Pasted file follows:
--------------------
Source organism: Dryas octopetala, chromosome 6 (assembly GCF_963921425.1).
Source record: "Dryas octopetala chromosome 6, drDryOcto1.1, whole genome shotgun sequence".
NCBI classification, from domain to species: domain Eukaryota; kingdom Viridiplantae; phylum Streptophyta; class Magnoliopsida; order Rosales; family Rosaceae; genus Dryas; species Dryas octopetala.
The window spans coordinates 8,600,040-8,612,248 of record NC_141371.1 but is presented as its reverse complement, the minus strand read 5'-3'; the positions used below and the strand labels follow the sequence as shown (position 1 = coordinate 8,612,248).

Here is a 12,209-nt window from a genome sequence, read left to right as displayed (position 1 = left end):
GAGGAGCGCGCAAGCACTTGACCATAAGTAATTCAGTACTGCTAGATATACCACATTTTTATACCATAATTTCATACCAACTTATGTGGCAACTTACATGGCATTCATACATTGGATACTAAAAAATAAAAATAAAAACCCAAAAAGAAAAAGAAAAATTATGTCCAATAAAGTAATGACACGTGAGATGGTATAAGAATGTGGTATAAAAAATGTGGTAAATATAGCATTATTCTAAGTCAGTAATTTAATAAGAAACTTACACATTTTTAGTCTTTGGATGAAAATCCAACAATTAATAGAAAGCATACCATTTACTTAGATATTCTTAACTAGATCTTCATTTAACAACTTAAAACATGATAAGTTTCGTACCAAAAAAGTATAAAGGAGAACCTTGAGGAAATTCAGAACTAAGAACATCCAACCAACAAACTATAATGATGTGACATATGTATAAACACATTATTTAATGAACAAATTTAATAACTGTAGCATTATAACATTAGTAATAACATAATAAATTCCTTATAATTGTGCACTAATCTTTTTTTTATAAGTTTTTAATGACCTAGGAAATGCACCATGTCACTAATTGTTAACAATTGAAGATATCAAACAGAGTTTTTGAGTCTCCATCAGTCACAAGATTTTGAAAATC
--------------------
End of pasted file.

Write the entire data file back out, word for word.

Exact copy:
Source organism: Dryas octopetala, chromosome 6 (assembly GCF_963921425.1).
Source record: "Dryas octopetala chromosome 6, drDryOcto1.1, whole genome shotgun sequence".
NCBI classification, from domain to species: domain Eukaryota; kingdom Viridiplantae; phylum Streptophyta; class Magnoliopsida; order Rosales; family Rosaceae; genus Dryas; species Dryas octopetala.
The window spans coordinates 8,600,040-8,612,248 of record NC_141371.1 but is presented as its reverse complement, the minus strand read 5'-3'; the positions used below and the strand labels follow the sequence as shown (position 1 = coordinate 8,612,248).

Here is a 12,209-nt window from a genome sequence, read left to right as displayed (position 1 = left end):
GAGGAGCGCGCAAGCACTTGACCATAAGTAATTCAGTACTGCTAGATATACCACATTTTTATACCATAATTTCATACCAACTTATGTGGCAACTTACATGGCATTCATACATTGGATACTAAAAAATAAAAATAAAAACCCAAAAAGAAAAAGAAAAATTATGTCCAATAAAGTAATGACACGTGAGATGGTATAAGAATGTGGTATAAAAAATGTGGTAAATATAGCATTATTCTAAGTCAGTAATTTAATAAGAAACTTACACATTTTTAGTCTTTGGATGAAAATCCAACAATTAATAGAAAGCATACCATTTACTTAGATATTCTTAACTAGATCTTCATTTAACAACTTAAAACATGATAAGTTTCGTACCAAAAAAGTATAAAGGAGAACCTTGAGGAAATTCAGAACTAAGAACATCCAACCAACAAACTATAATGATGTGACATATGTATAAACACATTATTTAATGAACAAATTTAATAACTGTAGCATTATAACATTAGTAATAACATAATAAATTCCTTATAATTGTGCACTAATCTTTTTTTTATAAGTTTTTAATGACCTAGGAAATGCACCATGTCACTAATTGTTAACAATTGAAGATATCAAACAGAGTTTTTGAGTCTCCATCAGTCACAAGATTTTGAAAATC